Cost Benefit Analysis

As per 11th Jan 2016 PMP changes, a new task – Task 7 added under Initiating Process Group. Conduct benefit analysis with relevant stakeholders to validate project alignment with organizational strategy and expected business value. This task aims at involvement of project manager earlier in the project in project selection decisions.

Cost-benefit analysis (CBA) or sometimes also called benefit-cost analysis (BCA) is an analytical tool for assessing the pros and cons of moving forward with a business proposal. As a technique, it is used most often at the start of a programme or project when different options or courses of action are being appraised and compared, as an option for choosing the best approach. It can also be used, however, to evaluate the overall impact of a programme in quantifiable and monetized terms.

Purpose and Approach

Broadly, CBA has two purposes:

1.To determine if it is a sound investment/decision (justification/feasibility for a process, project program, policy) which can be expressed in terms of Payback or Rate of Return.

2.To provide a basis for comparing projects. It involves comparing the total expected cost of each option against the total expected benefits, to see whether the benefits outweigh the costs, and by how much.

To account for this, it is necessary to ‘discount’ or reduce the value of future costs or benefits to place them on a par with costs and benefits incurred today. The ‘discount rate’ will vary depending on the sector or industry,

If the discounted present value of the benefits exceeds the discounted present value of the costs then the project is worthwhile. This is equivalent to the condition that the net benefit must be positive. Another equivalent condition is that the ratio of the present value of the benefits to the present value of the costs must be greater than one.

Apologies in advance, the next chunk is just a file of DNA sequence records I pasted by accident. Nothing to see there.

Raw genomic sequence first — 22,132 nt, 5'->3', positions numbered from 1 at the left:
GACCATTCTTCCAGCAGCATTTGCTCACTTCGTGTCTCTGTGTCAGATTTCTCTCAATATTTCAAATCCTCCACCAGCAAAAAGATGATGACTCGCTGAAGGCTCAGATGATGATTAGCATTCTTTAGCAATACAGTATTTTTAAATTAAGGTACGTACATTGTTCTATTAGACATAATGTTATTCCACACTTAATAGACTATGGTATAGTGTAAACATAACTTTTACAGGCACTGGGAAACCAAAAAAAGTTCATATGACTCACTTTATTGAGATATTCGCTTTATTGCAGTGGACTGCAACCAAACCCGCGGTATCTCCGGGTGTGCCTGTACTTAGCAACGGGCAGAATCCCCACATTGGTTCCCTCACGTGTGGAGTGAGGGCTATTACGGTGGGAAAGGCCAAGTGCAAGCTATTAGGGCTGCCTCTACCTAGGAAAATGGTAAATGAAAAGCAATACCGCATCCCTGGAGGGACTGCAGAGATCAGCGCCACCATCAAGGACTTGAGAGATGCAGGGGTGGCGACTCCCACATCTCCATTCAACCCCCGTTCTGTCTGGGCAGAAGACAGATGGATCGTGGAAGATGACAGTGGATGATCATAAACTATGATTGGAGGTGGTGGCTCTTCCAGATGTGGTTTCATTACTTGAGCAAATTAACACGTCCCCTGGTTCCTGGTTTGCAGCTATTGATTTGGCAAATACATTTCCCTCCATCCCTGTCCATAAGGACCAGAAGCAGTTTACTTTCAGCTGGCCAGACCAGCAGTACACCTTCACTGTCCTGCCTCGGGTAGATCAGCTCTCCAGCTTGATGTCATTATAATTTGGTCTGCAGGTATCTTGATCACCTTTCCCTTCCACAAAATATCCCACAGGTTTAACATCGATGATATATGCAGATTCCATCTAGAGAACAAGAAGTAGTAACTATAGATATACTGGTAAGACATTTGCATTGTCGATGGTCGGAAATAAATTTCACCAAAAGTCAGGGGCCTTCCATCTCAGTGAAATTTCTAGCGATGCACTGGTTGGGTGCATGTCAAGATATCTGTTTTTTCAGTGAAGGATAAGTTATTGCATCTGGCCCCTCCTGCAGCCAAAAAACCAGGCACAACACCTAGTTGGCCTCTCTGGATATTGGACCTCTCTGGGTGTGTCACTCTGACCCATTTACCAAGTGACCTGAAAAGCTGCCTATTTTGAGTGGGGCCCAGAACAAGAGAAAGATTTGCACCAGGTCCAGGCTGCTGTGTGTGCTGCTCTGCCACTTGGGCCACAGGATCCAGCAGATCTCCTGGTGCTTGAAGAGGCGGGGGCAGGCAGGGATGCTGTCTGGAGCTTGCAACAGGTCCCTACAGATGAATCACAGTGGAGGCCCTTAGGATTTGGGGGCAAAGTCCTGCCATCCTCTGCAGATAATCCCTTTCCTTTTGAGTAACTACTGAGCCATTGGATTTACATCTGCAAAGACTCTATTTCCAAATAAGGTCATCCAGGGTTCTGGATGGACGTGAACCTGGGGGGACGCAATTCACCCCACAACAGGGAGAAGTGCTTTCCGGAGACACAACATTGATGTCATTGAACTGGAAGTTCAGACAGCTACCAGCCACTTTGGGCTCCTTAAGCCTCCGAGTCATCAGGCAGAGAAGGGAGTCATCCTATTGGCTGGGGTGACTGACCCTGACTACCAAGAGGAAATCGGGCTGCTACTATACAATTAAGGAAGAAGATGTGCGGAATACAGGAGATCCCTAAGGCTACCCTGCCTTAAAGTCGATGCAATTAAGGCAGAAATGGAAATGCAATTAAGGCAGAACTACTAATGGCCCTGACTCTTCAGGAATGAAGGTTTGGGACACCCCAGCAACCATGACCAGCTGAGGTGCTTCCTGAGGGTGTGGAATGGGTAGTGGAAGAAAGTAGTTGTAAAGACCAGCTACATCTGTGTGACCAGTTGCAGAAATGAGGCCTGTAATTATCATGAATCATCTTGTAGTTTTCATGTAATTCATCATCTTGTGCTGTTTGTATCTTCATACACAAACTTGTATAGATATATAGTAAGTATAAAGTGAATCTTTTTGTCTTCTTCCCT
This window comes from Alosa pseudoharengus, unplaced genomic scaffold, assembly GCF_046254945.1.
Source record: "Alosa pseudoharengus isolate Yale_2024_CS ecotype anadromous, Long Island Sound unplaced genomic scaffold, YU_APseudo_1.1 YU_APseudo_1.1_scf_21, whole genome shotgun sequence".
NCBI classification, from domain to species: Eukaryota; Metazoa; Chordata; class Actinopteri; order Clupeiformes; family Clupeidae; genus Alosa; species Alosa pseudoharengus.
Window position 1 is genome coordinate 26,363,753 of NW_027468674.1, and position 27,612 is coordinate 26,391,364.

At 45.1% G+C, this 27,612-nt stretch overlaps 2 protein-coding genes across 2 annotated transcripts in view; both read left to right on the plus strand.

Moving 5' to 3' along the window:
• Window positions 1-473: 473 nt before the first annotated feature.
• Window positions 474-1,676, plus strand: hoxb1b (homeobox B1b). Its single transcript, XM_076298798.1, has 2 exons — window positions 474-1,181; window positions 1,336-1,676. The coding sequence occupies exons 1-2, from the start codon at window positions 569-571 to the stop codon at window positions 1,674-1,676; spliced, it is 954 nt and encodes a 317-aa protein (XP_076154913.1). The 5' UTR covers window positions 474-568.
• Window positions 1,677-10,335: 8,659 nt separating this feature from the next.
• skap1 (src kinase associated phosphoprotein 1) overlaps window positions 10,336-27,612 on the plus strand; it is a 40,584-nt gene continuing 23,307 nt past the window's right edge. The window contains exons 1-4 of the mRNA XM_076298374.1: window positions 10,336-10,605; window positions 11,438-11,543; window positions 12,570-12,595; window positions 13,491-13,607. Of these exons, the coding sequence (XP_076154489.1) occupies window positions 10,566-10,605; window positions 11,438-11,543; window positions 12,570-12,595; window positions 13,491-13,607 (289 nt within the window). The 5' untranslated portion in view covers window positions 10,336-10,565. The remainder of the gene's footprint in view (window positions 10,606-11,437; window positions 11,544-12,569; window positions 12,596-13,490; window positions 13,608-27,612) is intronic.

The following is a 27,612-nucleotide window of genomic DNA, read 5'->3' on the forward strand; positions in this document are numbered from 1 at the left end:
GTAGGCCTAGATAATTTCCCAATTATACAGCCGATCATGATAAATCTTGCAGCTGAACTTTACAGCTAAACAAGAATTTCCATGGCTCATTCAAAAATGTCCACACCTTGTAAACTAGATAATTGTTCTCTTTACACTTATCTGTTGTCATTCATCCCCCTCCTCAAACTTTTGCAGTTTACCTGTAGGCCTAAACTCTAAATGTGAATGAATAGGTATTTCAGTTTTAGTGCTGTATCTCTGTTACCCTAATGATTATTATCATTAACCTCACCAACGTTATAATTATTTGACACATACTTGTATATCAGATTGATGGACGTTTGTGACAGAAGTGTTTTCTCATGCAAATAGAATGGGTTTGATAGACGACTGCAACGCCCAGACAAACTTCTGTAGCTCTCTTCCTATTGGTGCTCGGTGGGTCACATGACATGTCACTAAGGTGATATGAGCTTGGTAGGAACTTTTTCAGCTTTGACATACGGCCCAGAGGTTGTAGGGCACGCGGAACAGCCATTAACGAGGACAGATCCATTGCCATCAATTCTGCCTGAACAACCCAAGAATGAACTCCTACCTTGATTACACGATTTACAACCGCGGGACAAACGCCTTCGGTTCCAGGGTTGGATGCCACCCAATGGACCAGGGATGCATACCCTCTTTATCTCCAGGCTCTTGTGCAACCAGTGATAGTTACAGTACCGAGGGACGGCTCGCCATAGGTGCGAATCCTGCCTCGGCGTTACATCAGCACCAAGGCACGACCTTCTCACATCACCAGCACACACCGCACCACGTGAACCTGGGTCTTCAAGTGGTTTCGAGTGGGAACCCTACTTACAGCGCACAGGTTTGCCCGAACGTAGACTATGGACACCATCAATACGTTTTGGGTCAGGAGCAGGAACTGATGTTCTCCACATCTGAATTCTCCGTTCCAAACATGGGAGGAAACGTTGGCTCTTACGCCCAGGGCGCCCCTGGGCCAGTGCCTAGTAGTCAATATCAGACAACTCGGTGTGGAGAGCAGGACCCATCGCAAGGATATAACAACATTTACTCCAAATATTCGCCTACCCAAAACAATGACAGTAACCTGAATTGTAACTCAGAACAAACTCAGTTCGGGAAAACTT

In CBA, benefits and costs are expressed in monetary terms, and are adjusted for the time value of money, so that all flows of benefits and flows of project costs over time (which tend to occur at different points in time) are expressed on a common basis in terms of their “net present value.”

Both tangible and intangible factors need to be addressed and taken into account. Components may include: cost of labor, equipment, and support services. Intangible factors, such as cultural impacts, customer satisfaction, or control savings factors, such as current expenditures vs. future expenditures. Although often treated as unquantifiable, intangibles also can and should be quantified.

Tangible benefits can be measured in terms of their direct monetary value, such as increase in revenue; intangible benefits are the favorable results that may not be measurable in dollar terms, such as improved morale of the employees, but can be estimated using a qualitative approach

Careful consideration should be given to quantifying intangible factors, such as cultural impacts (e.g., quality of work life, empowerment vs. control, incentive system, etc.) For this reason, a method for quantification which is a standard practice within the organization should be used, if possible.

The process for quantifying costs and benefits should be confirmed by the project sponsors or reference groups, early in the task, and any assumptions should be clearly delineated. If organizational standards are not available, work with project stakeholders to compute intangible benefits and costs in this manner.

Recommended steps/Procedures:

1.Determine all direct and indirect cost estimates.

2.Define and calculate all tangible and intangible benefits .

3.Choose an appropriate Cost Benefit Analysis (CBA) algorithm to analyze the cost and benefit streams.

4.Compute estimated costs and benefits schedule over time to determine the payback period.

5.Make recommendations, and set next steps as required.

Principles to be followed:

1) There must be a Common Unit of Measurement.

2) Transparency in CBA enhances its value.

3) CBA should disclose areas of uncertainty and clearly describe how uncertainty has been addressed.

4) The effort required for a CBA should not outweigh the expected value of the resulting information.

5) If there are more than one mutually exclusive project that have positive net present value then there has to be further analysis.

6) Do not over exaggerate potential funding sources or potential benefits.

To conclude , the purpose of cost-benefit analysis is to provide a consistent procedure for evaluating decisions in terms of their consequences. This might appear as an obvious and sensible way to proceed, but it is by no means the only one.

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Neetu Verma

Management Consultant and Corporate Trainer MBA, PMP®️, PMI-ACP®️, PMI-RMP®️, PRINCE2®️ Practitioner, SMC

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